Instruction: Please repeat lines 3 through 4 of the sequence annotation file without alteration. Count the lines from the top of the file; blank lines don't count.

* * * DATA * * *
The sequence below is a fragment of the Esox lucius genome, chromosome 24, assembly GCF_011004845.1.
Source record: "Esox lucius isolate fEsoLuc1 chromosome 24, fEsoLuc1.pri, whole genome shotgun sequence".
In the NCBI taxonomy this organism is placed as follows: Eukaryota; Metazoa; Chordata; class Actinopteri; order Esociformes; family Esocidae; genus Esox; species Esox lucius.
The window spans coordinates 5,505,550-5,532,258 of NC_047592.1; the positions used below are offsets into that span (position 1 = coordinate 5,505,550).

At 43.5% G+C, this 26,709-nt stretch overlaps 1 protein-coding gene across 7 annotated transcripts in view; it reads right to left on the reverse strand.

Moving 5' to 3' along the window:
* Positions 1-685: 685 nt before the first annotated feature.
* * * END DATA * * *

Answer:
In the NCBI taxonomy this organism is placed as follows: Eukaryota; Metazoa; Chordata; class Actinopteri; order Esociformes; family Esocidae; genus Esox; species Esox lucius.
The window spans coordinates 5,505,550-5,532,258 of NC_047592.1; the positions used below are offsets into that span (position 1 = coordinate 5,505,550).